Angry Chicago teachers take on Obama

Chicago public school teachers and their supporters picket in front of the Chicago Public Schools (CPS) headquarters on September 11, 2012 in Chicago, Illinois (AFP Photo / Scott Olson)
As the Chicago teachers’ strike continues for the third day in a row, protesters are demanding Obama get involved in their fight with the district.

­“Obama don’t ignore us,” read one of the signs carried by teachers.

“President Obama We Are Under Attack, Was This Your Plan When You Sent Rahm Back?” another set of posters said. Chicago Mayor Rahm Emanuel worked under Obama as the White House Chief of Staff before quitting to run, successfully, for Mayor of Chicago.

The Obama administration has not taken a stance on the strike. Education Secretary Arne Duncan simply expressed her hope that the schoolchildren’s interests would be prioritized and “that the parties will come together to settle this quickly and get our kids back into the classroom.”

Washington Post blogger Valerie Strauss explains the difficulty Obama faces in this situation. Democrats have typically sided with labor unions, but Obama, his education secretary, and Emanuel have supported school "reform" efforts that are usually pushed by Republicans. Emanuel is promoting the changes, which include teacher evaluations based on students' standardized test scores.

Teachers, meanwhile, say such a method forces them to choose between teaching their students a broad range of material, and teaching them within the confines of the standardized tests whose scores their jobs would depend on.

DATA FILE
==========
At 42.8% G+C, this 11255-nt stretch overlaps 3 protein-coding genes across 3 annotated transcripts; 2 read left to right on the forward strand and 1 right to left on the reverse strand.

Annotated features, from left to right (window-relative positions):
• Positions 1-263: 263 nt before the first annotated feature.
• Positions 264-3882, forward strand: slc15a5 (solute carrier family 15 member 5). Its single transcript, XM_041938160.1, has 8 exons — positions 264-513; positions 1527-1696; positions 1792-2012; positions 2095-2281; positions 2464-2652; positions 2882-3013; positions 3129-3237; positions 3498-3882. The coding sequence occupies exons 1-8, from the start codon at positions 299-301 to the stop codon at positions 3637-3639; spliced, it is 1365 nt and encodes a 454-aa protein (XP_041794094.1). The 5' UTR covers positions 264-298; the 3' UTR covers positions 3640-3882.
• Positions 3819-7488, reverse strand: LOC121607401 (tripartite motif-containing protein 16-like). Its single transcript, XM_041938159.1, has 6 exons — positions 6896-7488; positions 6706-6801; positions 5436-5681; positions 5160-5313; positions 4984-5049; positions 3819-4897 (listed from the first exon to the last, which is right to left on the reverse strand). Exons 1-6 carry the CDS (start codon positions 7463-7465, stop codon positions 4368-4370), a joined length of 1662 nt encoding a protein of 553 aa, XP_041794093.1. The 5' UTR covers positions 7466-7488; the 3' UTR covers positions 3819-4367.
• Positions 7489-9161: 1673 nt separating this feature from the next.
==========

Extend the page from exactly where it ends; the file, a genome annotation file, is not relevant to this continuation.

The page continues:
Emanuel called the picketing an unnecessary “strike of choice.”

In choosing to side with either the teacher's unions or Emanuel, the president would have to decide whether to lose the support of the labor movement or go against those whose policies he has agreed with. Still, political analysts expect many teachers to vote for Obama in the November election regardless of his stance on the strike.

“I think all sides in the Democratic fold understand the stakes in the November election,” University of California scholar Harley Shaiken told NPR. “So I think the teachers, whatever the outcome in Chicago, will work very hard for the president’s re-election.”

And as negotiations between teachers – who have been working without a contract since June – and the district failed to fashion an agreement Tuesday during meetings that ended at 8pm, tensions remained high between the two parties.

Chicago Board of Education President David Vitale claims an agreement is just around the corner, and that Tuesday’s meetings were productive and involved a lot of agreement. But the union says otherwise.

Chicago Teachers Union President Jesse Sharkey said the district is obstructing progress in the dispute.

“We tried to move in the board’s direction today,” he said. “At the end of the day, though, they basically dug in their heels, and told us if we didn’t give them a comprehensive proposal, that we didn’t have anything further to talk about. So we kind of feel like they’ve given us an ultimatum.”

Meanwhile, working Chicago parents continue to struggle to find supervision for their children, many of whom are being sent to one of the 144 "drop-off centers" that students can go to for meals and activities.